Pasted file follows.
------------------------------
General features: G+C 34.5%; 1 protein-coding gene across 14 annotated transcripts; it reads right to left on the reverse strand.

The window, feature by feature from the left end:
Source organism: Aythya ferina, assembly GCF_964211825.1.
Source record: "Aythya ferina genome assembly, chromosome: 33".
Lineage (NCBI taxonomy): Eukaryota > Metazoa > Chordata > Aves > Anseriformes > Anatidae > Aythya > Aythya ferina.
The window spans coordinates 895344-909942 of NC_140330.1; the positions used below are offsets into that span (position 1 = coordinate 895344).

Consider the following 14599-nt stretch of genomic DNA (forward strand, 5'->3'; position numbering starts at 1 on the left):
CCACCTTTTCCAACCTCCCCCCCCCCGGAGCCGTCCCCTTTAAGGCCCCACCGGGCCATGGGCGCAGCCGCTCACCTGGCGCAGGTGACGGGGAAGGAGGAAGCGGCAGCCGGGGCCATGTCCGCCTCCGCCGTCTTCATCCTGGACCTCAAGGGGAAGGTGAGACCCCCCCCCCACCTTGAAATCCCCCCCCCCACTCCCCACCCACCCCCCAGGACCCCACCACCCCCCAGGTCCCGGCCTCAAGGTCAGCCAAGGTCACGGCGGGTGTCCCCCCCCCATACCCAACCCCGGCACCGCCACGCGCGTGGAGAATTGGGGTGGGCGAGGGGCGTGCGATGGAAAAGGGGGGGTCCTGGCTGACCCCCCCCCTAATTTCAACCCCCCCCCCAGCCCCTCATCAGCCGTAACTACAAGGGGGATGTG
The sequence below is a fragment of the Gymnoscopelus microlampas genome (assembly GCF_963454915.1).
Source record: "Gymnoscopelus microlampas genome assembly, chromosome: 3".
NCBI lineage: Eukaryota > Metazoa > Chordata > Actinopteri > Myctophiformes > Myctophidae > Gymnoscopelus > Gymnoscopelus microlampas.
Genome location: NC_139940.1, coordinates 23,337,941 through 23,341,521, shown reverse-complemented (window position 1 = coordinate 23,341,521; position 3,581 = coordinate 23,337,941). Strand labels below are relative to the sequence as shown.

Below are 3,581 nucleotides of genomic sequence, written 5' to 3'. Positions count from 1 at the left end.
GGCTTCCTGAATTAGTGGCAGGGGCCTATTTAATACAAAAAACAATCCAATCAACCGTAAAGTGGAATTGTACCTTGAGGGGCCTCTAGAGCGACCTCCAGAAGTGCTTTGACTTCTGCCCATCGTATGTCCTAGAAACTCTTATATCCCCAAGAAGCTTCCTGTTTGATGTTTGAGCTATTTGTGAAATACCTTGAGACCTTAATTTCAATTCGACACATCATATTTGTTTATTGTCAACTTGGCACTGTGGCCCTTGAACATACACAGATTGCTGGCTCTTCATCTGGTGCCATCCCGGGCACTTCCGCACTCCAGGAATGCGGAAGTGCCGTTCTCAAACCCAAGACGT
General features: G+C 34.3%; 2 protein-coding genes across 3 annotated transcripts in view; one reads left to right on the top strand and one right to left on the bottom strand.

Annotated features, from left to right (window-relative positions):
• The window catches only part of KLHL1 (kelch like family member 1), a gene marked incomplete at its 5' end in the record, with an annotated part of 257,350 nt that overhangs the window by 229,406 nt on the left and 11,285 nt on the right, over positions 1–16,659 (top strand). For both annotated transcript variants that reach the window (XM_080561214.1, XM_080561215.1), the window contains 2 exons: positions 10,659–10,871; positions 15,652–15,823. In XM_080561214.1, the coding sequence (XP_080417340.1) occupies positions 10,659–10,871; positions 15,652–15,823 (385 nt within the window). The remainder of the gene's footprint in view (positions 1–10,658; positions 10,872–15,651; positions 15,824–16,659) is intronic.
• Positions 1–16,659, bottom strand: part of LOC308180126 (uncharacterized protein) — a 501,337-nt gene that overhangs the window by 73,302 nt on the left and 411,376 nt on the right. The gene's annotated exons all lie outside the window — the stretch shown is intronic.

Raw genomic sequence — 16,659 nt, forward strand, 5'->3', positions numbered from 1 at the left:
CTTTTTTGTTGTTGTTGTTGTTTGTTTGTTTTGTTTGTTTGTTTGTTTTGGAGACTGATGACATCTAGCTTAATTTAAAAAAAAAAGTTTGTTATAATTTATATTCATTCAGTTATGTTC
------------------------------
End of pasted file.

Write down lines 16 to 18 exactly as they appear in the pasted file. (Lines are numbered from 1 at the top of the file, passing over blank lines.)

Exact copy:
Annotated features, from left to right (window-relative positions):
• The window catches only part of KLHL1 (kelch like family member 1), a gene marked incomplete at its 5' end in the record, with an annotated part of 257,350 nt that overhangs the window by 229,406 nt on the left and 11,285 nt on the right, over positions 1–16,659 (top strand). For both annotated transcript variants that reach the window (XM_080561214.1, XM_080561215.1), the window contains 2 exons: positions 10,659–10,871; positions 15,652–15,823. In XM_080561214.1, the coding sequence (XP_080417340.1) occupies positions 10,659–10,871; positions 15,652–15,823 (385 nt within the window). The remainder of the gene's footprint in view (positions 1–10,658; positions 10,872–15,651; positions 15,824–16,659) is intronic.
• Positions 1–16,659, bottom strand: part of LOC308180126 (uncharacterized protein) — a 501,337-nt gene that overhangs the window by 73,302 nt on the left and 411,376 nt on the right. The gene's annotated exons all lie outside the window — the stretch shown is intronic.